The Ozarks community in Daniel Woodrell’s novel Winter’s Bone is not quite as chipper as the one from Where The Red Fern Grows. But wow, what a book. I hadn’t heard of this until everyone started fussing about the raves that the movie adaptation was getting up at the Sundance Festival this year, but it is completely deserved. I can’t believe I have never heard of this author before. Woodrell has already written a handful of books, which I will now be tracking down as soon as I get back to work tomorrow morning.
Plot summary of Winter’s Bone
Ree Dolly is 17 years old and lives in a small house in the Ozarks. Her mother has officially lost her marbles, although it’s never revealed exactly what is wrong with her. There is one scene where Ree says “This is exactly the kind of stuff that drove her crazy.” But there aren’t many more clues besides the brutal realities of their lives. Ree is the oldest of four children and is the only one keeping the family alive.
Mom is incapacitated and her father is missing. The fact that he is missing is what propels the book into motion. Ree receives a visit from a police officer who tells her that her father put their family home up for his bond. He was released a week earlier and has now vanished. If he does not come to his trial next week, the family will lose their home. That sounds terrible enough, but being homeless in the place described in Winter’s Bone sounds even worse. I actually watched the film last night after reading the entire book in the morning, and I have to agree with a description Roger Ebert provided in his review:
She treks through a landscape scarcely less ruined than the one in Cormac McCarthy’s “The Road.”
If you have seen or read The Road, that sentence probably makes you shiver a little. It does me.
After the visit from the police officer, Ree goes to find her father. She has to. And that is essentially what happens in the book–she goes from one associate or relative to the next and asks if they know where he is. With each visit and new character that is introduced, we learn a little more about the world Ree lives in. The family is clannish and everyone seems related to each other. This blood-relation, however diluted, is what prompts her suspicious relatives to speak to her, but is also what discourages them from talking to her about her father, for reasons that aren’t clear until late in the story.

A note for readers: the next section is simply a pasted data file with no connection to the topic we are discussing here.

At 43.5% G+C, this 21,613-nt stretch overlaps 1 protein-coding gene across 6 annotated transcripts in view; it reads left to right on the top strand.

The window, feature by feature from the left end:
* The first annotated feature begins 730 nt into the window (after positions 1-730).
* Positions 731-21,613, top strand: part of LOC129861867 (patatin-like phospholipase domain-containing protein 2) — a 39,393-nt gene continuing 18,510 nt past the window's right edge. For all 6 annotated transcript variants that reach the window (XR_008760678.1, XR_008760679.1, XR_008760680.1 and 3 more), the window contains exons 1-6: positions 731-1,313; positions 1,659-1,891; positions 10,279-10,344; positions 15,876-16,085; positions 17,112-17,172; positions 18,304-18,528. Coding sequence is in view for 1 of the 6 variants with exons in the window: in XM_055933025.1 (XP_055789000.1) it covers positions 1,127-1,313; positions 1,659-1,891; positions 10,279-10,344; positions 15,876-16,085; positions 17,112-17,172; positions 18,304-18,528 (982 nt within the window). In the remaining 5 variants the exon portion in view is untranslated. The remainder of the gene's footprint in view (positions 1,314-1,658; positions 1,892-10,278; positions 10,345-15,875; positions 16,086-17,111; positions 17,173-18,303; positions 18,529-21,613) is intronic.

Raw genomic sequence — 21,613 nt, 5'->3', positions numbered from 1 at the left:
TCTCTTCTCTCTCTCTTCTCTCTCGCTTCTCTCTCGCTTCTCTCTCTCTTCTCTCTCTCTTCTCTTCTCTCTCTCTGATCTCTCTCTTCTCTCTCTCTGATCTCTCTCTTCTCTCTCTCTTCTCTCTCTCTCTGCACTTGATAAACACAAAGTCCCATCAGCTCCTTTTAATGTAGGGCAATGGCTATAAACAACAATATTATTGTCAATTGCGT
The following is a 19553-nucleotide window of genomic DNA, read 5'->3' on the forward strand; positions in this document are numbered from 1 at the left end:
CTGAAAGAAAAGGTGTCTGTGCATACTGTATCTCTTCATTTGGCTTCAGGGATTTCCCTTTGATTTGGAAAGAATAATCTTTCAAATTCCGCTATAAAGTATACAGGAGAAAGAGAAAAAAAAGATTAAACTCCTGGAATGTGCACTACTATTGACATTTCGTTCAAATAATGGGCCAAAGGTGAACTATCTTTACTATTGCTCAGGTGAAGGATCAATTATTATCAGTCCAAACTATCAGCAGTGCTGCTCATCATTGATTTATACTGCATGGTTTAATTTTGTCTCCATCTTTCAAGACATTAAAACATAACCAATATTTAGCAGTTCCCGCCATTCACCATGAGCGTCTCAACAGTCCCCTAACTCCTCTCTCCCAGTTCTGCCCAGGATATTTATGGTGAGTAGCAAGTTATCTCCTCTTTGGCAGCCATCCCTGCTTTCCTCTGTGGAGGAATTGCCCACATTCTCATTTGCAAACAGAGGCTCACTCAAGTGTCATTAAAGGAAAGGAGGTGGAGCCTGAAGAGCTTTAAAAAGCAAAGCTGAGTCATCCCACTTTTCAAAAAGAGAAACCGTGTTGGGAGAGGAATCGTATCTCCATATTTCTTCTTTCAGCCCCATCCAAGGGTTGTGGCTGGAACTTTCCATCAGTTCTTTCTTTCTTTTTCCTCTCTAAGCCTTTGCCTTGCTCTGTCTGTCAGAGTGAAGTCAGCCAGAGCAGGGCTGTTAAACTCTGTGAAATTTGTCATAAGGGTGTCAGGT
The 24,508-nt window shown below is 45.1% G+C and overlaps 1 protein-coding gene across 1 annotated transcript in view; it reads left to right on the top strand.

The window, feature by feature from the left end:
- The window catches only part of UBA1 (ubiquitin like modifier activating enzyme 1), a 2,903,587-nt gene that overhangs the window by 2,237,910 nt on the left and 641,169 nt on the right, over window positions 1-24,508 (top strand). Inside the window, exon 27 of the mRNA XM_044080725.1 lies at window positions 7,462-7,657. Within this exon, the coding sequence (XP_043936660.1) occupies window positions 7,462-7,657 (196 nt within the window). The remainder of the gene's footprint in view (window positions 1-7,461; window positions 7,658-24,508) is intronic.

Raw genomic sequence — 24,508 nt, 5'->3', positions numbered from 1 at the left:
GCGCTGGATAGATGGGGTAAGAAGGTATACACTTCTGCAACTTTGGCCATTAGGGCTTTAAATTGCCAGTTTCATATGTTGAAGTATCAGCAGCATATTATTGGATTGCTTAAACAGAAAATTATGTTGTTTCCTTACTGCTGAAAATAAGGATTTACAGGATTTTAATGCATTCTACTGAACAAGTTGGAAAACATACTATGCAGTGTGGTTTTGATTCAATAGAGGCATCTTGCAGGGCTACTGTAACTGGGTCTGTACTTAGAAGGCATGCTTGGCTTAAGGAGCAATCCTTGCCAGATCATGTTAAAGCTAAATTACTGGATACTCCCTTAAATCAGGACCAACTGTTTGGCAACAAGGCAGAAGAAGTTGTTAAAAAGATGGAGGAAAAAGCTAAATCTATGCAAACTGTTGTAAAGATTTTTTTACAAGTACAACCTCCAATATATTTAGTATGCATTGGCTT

The production and selling of illegal substances seem to be the primary industry of the entire place. Her father was mixed up in this, willingly, as most of the novel’s characters seem to be. I can’t talk about her search any more without getting into spoiler territory.
Aside from her hunt, the novel has several scenes of her caring for her siblings and her mother. She teaches them to hunt and skin squirrels, gives them boxing lessons as well as the moral codes for when it is appropriate to fight, and fulfills the duties a capable mother should be doing. Her dream of leaving town and joining the army becomes less likely with every page.
I’m a William Faulkner fan, but find a lot of his writing unnecessarily convoluted. I would say that Winter’s Bone evokes a mood similar to my favorite Faulkner books with their emphasis on rural Gothic and the but is nearly impossible to misunderstand or misinterpret. The language is spare but lovely. Mood. Mood is the word that keeps coming back to me. For better or worse, every single paragraph and sentence here feel the same to me. They all convey the same feeling. There are no unnecessary details, but this does not make the world more vague for it. I think the lack of embellishments and flowery language is a mirror of the lives that the people in this place are living, but now I’m starting to venture back into my English major mode, and I’m going to quit.
In a second.
One of the things that keeps echoing in my head is the role of women in this book. I am friends with a local author named Lynn Kilpatrick, and although she will probably argue with me, some of the stories in her wonderful book In The House remind me of scenes and emotions from Winter’s Bone. The potential horrors and prisons of domesticity are amplified a zillion times in Woodrel’s novel, but trapped is trapped. Still, the women in Winter’s Bone are trapped by their situations in what seems like the worst possible way to me, but I’m a man and I don’t live in the Ozarks, so who knows? I did wonder how close to reality it was, regardless. When you read the scenes between Ree and her closest friend, this will make more sense.
I loved this book. I absolutely loved it. It is everything great fiction should be. That’s my Winter’s Bone book summary with everything else pared away. And the movie was fantastic as well. Highly recommended, and please check out Lynn’s work as well.
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